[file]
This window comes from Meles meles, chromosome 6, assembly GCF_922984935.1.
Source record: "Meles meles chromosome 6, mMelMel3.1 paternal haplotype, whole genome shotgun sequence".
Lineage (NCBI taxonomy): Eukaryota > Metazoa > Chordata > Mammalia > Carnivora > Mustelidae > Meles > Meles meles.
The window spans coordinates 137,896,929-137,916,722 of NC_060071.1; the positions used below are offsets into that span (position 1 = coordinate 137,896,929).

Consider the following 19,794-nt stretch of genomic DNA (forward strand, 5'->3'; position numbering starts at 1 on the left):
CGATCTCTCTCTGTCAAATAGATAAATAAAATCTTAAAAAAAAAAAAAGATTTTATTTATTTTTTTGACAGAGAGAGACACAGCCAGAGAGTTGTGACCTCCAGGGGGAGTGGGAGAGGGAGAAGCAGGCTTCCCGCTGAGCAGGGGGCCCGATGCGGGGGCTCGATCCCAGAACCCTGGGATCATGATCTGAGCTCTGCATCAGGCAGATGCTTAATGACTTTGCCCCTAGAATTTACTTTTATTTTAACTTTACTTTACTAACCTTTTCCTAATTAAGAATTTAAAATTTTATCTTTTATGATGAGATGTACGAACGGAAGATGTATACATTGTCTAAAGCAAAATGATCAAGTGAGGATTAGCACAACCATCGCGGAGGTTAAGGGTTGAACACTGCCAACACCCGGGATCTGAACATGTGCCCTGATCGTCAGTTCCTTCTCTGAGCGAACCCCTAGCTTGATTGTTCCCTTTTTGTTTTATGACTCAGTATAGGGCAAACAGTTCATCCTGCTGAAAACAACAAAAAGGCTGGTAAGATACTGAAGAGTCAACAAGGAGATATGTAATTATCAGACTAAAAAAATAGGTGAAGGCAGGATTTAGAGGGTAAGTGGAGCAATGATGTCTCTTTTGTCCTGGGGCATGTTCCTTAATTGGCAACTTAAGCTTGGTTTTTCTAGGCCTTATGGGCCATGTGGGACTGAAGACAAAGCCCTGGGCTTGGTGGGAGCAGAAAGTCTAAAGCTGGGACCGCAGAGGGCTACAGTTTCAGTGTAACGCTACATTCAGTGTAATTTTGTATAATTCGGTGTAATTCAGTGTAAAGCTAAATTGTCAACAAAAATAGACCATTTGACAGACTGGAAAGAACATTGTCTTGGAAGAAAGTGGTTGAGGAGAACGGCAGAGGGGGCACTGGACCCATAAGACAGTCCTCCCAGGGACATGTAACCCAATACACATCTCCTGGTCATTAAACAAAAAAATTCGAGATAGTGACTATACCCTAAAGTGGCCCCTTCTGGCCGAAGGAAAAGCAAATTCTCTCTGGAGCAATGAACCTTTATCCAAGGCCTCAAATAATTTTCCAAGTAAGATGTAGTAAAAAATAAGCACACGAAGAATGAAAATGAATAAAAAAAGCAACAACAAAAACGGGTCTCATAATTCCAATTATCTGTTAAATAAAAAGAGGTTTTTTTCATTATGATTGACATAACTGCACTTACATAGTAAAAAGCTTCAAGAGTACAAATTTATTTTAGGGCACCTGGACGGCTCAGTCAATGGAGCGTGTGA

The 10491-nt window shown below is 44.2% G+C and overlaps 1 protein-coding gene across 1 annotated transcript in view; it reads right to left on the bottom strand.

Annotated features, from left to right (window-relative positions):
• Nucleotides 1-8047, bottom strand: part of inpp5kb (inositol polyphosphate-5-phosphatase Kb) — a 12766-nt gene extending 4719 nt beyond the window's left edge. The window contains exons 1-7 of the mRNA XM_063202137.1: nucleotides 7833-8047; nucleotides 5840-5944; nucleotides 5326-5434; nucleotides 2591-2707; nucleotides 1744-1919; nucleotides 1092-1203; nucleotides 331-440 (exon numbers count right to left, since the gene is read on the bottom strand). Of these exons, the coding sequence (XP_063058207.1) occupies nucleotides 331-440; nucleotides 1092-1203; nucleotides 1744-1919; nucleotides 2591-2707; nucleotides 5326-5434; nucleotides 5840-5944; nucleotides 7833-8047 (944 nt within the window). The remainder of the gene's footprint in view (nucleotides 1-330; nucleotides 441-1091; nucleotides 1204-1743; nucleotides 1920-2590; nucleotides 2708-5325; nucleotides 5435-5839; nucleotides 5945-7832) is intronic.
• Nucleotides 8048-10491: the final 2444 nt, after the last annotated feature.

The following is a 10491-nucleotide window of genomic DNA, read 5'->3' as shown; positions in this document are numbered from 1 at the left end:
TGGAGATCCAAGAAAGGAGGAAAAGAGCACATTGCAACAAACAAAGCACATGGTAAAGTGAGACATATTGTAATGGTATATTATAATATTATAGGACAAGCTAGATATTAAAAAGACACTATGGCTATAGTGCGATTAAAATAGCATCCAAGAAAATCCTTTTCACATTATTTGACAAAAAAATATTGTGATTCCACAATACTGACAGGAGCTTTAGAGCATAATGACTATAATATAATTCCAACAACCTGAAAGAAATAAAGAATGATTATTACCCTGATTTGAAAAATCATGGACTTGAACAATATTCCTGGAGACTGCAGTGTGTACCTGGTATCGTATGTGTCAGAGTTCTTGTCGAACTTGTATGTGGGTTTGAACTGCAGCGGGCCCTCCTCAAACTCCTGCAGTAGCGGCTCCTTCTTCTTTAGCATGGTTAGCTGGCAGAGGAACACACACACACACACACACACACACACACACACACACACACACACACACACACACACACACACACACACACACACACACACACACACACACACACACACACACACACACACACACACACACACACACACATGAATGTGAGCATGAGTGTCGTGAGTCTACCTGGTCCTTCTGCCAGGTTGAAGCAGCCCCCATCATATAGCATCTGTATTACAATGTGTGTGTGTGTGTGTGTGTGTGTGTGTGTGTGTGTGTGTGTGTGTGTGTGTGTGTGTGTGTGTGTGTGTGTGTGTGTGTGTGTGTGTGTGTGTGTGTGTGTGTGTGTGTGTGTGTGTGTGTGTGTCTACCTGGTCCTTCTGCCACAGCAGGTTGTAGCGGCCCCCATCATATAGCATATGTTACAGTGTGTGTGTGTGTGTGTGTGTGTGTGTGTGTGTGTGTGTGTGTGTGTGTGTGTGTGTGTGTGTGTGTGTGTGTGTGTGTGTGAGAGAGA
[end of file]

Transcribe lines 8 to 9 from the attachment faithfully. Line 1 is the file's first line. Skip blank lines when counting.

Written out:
Annotated features, from left to right (window-relative positions):
• Nucleotides 1-8047, bottom strand: part of inpp5kb (inositol polyphosphate-5-phosphatase Kb) — a 12766-nt gene extending 4719 nt beyond the window's left edge. The window contains exons 1-7 of the mRNA XM_063202137.1: nucleotides 7833-8047; nucleotides 5840-5944; nucleotides 5326-5434; nucleotides 2591-2707; nucleotides 1744-1919; nucleotides 1092-1203; nucleotides 331-440 (exon numbers count right to left, since the gene is read on the bottom strand). Of these exons, the coding sequence (XP_063058207.1) occupies nucleotides 331-440; nucleotides 1092-1203; nucleotides 1744-1919; nucleotides 2591-2707; nucleotides 5326-5434; nucleotides 5840-5944; nucleotides 7833-8047 (944 nt within the window). The remainder of the gene's footprint in view (nucleotides 1-330; nucleotides 441-1091; nucleotides 1204-1743; nucleotides 1920-2590; nucleotides 2708-5325; nucleotides 5435-5839; nucleotides 5945-7832) is intronic.